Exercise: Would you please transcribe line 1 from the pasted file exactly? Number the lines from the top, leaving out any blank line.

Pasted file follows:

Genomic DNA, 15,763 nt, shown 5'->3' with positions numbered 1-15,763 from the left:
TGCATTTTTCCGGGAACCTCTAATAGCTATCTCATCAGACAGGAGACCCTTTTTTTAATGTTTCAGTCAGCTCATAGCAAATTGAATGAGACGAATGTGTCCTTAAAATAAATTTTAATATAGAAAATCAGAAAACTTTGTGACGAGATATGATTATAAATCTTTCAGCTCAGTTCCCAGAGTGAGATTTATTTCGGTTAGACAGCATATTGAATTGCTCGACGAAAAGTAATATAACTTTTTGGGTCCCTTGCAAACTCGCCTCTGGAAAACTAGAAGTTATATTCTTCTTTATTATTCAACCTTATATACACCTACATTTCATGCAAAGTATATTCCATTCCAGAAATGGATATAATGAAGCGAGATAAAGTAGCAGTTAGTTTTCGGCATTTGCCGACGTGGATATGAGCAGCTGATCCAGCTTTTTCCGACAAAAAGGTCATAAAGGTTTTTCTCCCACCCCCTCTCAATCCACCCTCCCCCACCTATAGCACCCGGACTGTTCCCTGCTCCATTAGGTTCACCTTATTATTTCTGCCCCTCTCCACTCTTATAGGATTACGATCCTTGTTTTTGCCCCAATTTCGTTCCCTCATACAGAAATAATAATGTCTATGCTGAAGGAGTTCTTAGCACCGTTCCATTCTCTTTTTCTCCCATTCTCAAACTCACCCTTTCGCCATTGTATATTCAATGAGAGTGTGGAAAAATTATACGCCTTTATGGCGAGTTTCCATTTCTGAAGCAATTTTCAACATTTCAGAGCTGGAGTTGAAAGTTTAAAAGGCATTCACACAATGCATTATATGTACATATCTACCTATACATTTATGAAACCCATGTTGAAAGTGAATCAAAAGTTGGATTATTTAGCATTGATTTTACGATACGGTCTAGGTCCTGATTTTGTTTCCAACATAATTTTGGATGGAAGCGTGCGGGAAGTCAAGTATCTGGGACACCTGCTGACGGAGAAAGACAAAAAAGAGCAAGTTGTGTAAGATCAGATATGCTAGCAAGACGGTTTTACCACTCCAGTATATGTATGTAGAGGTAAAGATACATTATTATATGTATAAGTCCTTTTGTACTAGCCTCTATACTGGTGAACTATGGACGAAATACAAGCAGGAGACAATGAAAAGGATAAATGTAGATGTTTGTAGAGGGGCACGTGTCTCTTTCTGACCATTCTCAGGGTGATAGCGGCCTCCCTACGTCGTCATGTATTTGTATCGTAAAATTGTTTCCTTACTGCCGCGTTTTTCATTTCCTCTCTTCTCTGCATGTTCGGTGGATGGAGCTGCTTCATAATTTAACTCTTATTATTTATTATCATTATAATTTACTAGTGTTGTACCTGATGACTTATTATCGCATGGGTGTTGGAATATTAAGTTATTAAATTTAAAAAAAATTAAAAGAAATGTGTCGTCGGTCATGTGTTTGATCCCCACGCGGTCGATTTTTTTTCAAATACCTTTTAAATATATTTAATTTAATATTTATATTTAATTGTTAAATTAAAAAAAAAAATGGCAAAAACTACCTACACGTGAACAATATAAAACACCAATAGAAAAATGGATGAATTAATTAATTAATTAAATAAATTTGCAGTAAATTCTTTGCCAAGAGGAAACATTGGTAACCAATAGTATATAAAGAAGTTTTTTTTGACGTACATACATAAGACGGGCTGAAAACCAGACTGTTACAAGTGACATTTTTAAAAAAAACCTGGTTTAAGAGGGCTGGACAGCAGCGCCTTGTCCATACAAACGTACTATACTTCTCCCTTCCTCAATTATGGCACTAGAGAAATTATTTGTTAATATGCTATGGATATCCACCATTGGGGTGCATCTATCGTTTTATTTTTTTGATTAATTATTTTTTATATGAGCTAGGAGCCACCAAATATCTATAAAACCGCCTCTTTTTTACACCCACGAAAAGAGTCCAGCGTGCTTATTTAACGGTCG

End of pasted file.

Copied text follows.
Genomic DNA, 15,763 nt, shown 5'->3' with positions numbered 1-15,763 from the left: